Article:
Of course, it remains important to follow smart credit management habits at this stage of life as well. Paying on time and keeping your credit card balances as low as possible will always be essential if you want to maintain good credit on a long-term basis.
Ages 42-57: Average FICO Score of 706
Generation X was next on the list in terms of average credit scores. In 2022, Experian data showed that consumers between the ages of 42 and 57 had an average FICO Score of 706.
By now you’ve probably noticed that the average FICO Score has been trending upward with each age group on the list. Therefore, it’s important to point out that your age itself isn’t a factor that credit scoring models consider when calculating your credit scores.
But your experience managing credit and the age of the accounts that appear on your credit reports play a role in the calculation of your credit scores. In general, the older the accounts that appear on your credit reports, the more points you’re going to earn in your credit scores.
It can take time to build a solid credit score. Again, credit scoring models like FICO and VantageScore consider both the average age of the accounts that appear on your credit reports as well as the age of your oldest account. The age or “length” of your credit history is worth 15% of your FICO score points.
Ages 58-76: Average FICO Score of 742
Baby boomers had significantly higher average credit scores compared with scores for the three previous generations. Consumers aged 58-76 had an average FICO Score of 742 in 2022, according to Experian data. That’s above average and is often referred to as being a great credit score.
Predictably, baby boomers tend to seek new credit less frequently than their younger counterparts, simply because of where they are in their consumer credit life cycle.
For example, TransUnion data reveals that just 21% of new credit card originations came from baby boomers in 2021. By comparison, Gen X opened 29% of new credit cards that year and millennials were responsible for 33% of new credit card originations.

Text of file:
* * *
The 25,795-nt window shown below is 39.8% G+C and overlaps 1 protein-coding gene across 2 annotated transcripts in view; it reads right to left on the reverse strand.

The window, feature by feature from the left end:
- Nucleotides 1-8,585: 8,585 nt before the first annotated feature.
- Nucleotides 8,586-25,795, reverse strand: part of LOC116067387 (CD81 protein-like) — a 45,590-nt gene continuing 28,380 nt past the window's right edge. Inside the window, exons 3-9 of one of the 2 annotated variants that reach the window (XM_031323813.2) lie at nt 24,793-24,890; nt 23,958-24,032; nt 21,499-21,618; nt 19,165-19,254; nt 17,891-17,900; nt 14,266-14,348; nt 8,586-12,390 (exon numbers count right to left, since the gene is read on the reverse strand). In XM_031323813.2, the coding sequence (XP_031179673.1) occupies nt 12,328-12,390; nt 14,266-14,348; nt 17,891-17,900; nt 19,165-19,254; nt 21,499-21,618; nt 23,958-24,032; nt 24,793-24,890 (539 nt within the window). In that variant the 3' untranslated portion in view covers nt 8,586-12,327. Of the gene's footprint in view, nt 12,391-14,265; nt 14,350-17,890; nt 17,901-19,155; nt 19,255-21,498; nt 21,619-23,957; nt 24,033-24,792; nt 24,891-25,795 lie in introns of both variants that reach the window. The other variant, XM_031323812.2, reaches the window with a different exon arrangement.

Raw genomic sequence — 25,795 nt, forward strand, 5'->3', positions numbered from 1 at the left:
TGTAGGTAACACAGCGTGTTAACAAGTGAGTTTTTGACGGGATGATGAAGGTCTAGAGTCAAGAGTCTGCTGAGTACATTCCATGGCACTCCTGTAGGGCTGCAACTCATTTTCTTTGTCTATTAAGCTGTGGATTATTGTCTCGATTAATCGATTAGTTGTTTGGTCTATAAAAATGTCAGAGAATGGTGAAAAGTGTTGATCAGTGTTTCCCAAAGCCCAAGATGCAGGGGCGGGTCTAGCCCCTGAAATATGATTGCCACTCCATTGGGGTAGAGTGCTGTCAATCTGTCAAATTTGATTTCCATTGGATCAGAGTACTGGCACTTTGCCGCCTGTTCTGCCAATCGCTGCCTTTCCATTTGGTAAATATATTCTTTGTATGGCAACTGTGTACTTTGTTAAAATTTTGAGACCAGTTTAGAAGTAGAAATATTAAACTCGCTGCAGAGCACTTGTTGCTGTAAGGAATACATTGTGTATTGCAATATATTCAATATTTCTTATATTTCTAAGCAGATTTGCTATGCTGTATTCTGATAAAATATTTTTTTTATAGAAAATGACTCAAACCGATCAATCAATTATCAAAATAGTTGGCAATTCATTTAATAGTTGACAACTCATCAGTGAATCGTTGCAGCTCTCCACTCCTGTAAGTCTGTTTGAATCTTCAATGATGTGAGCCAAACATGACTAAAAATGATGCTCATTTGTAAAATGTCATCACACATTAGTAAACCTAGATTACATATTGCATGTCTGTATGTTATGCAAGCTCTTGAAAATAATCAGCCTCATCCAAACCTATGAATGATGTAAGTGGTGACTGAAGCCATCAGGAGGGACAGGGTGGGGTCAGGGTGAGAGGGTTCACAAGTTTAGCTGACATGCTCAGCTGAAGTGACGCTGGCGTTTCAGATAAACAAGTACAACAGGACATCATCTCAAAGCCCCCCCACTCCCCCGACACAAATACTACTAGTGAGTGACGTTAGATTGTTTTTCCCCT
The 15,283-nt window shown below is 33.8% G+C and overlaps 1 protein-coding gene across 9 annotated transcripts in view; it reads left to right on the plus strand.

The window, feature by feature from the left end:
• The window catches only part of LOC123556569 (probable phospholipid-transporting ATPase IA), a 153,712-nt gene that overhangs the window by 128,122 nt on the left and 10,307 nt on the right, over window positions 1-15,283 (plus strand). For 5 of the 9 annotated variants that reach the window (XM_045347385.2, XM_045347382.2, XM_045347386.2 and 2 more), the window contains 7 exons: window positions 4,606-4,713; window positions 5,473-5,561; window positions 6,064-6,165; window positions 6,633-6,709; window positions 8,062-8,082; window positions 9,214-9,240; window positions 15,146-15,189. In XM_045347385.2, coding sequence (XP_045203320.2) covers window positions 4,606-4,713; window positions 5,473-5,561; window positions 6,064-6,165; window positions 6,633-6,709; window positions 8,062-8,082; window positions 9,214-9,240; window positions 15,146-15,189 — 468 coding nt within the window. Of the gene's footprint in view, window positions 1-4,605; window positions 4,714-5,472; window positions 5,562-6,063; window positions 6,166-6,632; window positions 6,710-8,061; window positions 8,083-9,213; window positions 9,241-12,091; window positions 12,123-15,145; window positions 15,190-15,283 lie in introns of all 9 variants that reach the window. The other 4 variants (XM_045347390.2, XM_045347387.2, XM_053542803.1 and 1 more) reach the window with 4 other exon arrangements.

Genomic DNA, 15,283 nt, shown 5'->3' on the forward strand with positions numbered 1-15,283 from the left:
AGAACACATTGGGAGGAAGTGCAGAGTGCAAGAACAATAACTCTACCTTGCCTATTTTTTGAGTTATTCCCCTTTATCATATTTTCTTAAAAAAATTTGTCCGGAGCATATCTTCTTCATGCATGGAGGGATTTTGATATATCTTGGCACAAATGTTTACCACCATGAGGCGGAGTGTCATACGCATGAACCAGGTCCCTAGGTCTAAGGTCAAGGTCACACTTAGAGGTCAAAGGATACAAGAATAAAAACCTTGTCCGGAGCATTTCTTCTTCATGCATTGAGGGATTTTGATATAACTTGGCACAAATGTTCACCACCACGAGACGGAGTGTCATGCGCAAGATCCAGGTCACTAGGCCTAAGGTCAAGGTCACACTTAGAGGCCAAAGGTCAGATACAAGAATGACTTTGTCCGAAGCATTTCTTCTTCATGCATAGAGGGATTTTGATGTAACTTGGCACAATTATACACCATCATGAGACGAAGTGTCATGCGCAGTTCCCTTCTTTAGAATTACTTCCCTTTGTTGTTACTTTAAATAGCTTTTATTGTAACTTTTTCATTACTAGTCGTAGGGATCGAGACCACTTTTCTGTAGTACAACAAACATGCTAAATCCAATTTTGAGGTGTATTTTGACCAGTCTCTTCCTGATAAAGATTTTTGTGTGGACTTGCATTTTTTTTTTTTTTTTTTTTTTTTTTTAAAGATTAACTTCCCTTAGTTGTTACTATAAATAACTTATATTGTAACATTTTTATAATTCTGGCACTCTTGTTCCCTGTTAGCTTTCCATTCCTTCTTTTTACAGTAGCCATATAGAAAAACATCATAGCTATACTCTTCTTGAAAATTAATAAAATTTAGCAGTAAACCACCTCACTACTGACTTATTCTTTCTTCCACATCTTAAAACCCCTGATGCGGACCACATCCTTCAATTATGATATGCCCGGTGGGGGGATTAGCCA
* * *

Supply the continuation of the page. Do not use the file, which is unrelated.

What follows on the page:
|Generation||Q2 2021||Q2 2020||Q2 2019||Q2 2018|
|Gen Z (1995 Onward)||14.2%||13.3%||9.5%||7.5%|
|Gen X (1965-1979)||28.8%||28.0%||28.7%||28.8%|
|Baby Boomers (1946-1964)||21.3%||22.5%||26.9%||27.8%|
|Silent (Prior to 1945)||3.0%||3.6%||5.2%||6.0%|
Likewise, consumers aged 58-76 have fewer auto loans on their credit reports. Nearly half of baby boomers (49.9%) have zero auto loans, according to Experian data.
The fact that older generations are seeking new credit and debt less often is a contributing factor to why their average credit scores are higher.
Ages 77 and Over: Average FICO Score of 760
The Silent Generation, also known as the children of the Great Depression, had the highest credit scores of all consumers in 2022. Experian data revealed that consumers 77 and over had an average credit score of 760 — a fantastic credit score.
Like baby boomers, consumers aged 77 and above applied for credit less often than did younger generations. Only 3% of new credit card originations in 2021 came from this age group. Meanwhile, just 31% of Silent Generation consumers had an active auto loan on their credit report in the first quarter of 2022.
The Bottom Line
Regardless of your age, you need to practice the same basic habits to earn and maintain solid credit scores. If you pay your bills on time, manage credit cards responsibly, and avoid seeking excessive new credit, you will be off to a great start.
Remember to review your three credit reports often to make sure they contain accurate information, and you’ll be doing better than the majority of your peers, regardless of the age group to which you belong.